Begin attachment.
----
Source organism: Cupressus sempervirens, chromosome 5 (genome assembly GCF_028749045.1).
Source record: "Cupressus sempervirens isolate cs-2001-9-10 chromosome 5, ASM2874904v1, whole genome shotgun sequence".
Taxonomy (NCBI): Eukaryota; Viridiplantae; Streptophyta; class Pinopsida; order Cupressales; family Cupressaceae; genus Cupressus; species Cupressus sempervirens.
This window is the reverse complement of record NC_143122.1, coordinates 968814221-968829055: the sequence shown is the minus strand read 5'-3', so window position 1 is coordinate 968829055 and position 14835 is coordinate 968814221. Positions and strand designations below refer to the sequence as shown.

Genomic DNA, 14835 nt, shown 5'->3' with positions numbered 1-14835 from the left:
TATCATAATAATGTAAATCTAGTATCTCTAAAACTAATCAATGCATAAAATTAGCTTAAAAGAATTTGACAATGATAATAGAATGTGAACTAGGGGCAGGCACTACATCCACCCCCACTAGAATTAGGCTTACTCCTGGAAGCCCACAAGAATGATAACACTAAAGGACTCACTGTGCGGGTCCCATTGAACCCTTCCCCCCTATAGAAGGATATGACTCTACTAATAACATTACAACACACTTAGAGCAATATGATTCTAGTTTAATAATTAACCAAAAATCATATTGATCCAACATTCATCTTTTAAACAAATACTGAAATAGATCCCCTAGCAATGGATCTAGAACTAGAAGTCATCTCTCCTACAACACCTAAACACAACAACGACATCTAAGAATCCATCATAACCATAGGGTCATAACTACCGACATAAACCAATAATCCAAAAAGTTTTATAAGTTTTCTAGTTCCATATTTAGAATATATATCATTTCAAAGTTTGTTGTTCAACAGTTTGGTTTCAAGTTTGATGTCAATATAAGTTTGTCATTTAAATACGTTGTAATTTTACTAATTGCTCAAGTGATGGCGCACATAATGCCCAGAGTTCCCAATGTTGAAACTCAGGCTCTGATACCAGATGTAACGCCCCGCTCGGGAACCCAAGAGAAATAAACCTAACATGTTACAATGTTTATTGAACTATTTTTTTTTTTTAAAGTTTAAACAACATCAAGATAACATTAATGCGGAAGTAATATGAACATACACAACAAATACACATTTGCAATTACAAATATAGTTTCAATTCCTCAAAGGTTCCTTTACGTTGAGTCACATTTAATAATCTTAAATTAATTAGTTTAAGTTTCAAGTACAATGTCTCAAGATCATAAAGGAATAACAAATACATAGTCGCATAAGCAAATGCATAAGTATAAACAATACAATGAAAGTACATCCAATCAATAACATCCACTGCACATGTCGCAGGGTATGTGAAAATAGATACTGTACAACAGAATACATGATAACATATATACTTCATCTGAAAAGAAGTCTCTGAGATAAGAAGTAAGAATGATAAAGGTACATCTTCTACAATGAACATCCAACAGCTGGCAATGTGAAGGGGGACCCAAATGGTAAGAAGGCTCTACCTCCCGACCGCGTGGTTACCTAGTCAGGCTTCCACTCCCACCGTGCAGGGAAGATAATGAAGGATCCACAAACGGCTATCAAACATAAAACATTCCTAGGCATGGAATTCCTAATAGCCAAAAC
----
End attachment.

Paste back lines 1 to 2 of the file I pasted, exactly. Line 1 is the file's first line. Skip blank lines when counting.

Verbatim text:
Source organism: Cupressus sempervirens, chromosome 5 (genome assembly GCF_028749045.1).
Source record: "Cupressus sempervirens isolate cs-2001-9-10 chromosome 5, ASM2874904v1, whole genome shotgun sequence".